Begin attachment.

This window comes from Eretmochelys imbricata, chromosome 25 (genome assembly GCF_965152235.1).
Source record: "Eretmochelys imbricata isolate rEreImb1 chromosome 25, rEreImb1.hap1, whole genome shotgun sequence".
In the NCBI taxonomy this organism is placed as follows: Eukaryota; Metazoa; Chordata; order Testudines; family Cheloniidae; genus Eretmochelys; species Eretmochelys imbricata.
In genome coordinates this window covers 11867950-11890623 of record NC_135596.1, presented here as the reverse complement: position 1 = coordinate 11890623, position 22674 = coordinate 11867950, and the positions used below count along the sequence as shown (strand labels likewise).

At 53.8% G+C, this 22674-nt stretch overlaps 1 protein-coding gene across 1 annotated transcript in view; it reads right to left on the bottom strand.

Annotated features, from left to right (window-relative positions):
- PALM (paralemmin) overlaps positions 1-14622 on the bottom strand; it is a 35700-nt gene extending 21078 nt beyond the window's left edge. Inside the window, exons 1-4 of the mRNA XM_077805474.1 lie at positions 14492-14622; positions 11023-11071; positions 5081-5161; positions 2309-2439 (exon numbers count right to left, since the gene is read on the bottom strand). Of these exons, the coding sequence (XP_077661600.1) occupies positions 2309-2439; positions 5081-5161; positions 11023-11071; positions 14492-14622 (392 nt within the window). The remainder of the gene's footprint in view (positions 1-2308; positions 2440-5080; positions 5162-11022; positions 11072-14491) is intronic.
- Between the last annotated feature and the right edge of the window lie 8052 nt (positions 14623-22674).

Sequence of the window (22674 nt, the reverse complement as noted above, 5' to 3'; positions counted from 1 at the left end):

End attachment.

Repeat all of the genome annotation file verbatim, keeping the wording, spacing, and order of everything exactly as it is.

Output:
This window comes from Eretmochelys imbricata, chromosome 25 (genome assembly GCF_965152235.1).
Source record: "Eretmochelys imbricata isolate rEreImb1 chromosome 25, rEreImb1.hap1, whole genome shotgun sequence".
In the NCBI taxonomy this organism is placed as follows: Eukaryota; Metazoa; Chordata; order Testudines; family Cheloniidae; genus Eretmochelys; species Eretmochelys imbricata.
In genome coordinates this window covers 11867950-11890623 of record NC_135596.1, presented here as the reverse complement: position 1 = coordinate 11890623, position 22674 = coordinate 11867950, and the positions used below count along the sequence as shown (strand labels likewise).

At 53.8% G+C, this 22674-nt stretch overlaps 1 protein-coding gene across 1 annotated transcript in view; it reads right to left on the bottom strand.

Annotated features, from left to right (window-relative positions):
- PALM (paralemmin) overlaps positions 1-14622 on the bottom strand; it is a 35700-nt gene extending 21078 nt beyond the window's left edge. Inside the window, exons 1-4 of the mRNA XM_077805474.1 lie at positions 14492-14622; positions 11023-11071; positions 5081-5161; positions 2309-2439 (exon numbers count right to left, since the gene is read on the bottom strand). Of these exons, the coding sequence (XP_077661600.1) occupies positions 2309-2439; positions 5081-5161; positions 11023-11071; positions 14492-14622 (392 nt within the window). The remainder of the gene's footprint in view (positions 1-2308; positions 2440-5080; positions 5162-11022; positions 11072-14491) is intronic.
- Between the last annotated feature and the right edge of the window lie 8052 nt (positions 14623-22674).

Sequence of the window (22674 nt, the reverse complement as noted above, 5' to 3'; positions counted from 1 at the left end):